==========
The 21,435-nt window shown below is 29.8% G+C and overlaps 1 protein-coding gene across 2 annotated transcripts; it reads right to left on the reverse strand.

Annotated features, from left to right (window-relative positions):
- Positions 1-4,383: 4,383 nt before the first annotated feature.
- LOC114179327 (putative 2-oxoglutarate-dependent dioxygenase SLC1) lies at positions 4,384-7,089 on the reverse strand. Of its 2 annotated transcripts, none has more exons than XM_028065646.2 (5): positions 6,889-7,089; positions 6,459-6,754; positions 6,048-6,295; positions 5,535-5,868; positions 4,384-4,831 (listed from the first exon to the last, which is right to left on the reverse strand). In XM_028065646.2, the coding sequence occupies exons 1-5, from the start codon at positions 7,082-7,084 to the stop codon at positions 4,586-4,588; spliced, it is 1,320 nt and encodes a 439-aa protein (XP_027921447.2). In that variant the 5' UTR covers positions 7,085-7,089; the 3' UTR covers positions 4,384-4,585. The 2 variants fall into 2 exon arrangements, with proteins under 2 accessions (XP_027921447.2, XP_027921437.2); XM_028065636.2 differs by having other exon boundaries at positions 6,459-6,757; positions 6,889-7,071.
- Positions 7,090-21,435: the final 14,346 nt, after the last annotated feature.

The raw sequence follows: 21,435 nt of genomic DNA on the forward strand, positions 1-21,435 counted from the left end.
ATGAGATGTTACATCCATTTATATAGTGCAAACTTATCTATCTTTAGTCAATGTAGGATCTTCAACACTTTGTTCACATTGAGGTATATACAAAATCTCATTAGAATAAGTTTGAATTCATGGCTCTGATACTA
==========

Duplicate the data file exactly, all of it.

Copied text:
The 21,435-nt window shown below is 29.8% G+C and overlaps 1 protein-coding gene across 2 annotated transcripts; it reads right to left on the reverse strand.

Annotated features, from left to right (window-relative positions):
- Positions 1-4,383: 4,383 nt before the first annotated feature.
- LOC114179327 (putative 2-oxoglutarate-dependent dioxygenase SLC1) lies at positions 4,384-7,089 on the reverse strand. Of its 2 annotated transcripts, none has more exons than XM_028065646.2 (5): positions 6,889-7,089; positions 6,459-6,754; positions 6,048-6,295; positions 5,535-5,868; positions 4,384-4,831 (listed from the first exon to the last, which is right to left on the reverse strand). In XM_028065646.2, the coding sequence occupies exons 1-5, from the start codon at positions 7,082-7,084 to the stop codon at positions 4,586-4,588; spliced, it is 1,320 nt and encodes a 439-aa protein (XP_027921447.2). In that variant the 5' UTR covers positions 7,085-7,089; the 3' UTR covers positions 4,384-4,585. The 2 variants fall into 2 exon arrangements, with proteins under 2 accessions (XP_027921447.2, XP_027921437.2); XM_028065636.2 differs by having other exon boundaries at positions 6,459-6,757; positions 6,889-7,071.
- Positions 7,090-21,435: the final 14,346 nt, after the last annotated feature.

The raw sequence follows: 21,435 nt of genomic DNA on the forward strand, positions 1-21,435 counted from the left end.
ATGAGATGTTACATCCATTTATATAGTGCAAACTTATCTATCTTTAGTCAATGTAGGATCTTCAACACTTTGTTCACATTGAGGTATATACAAAATCTCATTAGAATAAGTTTGAATTCATGGCTCTGATACTA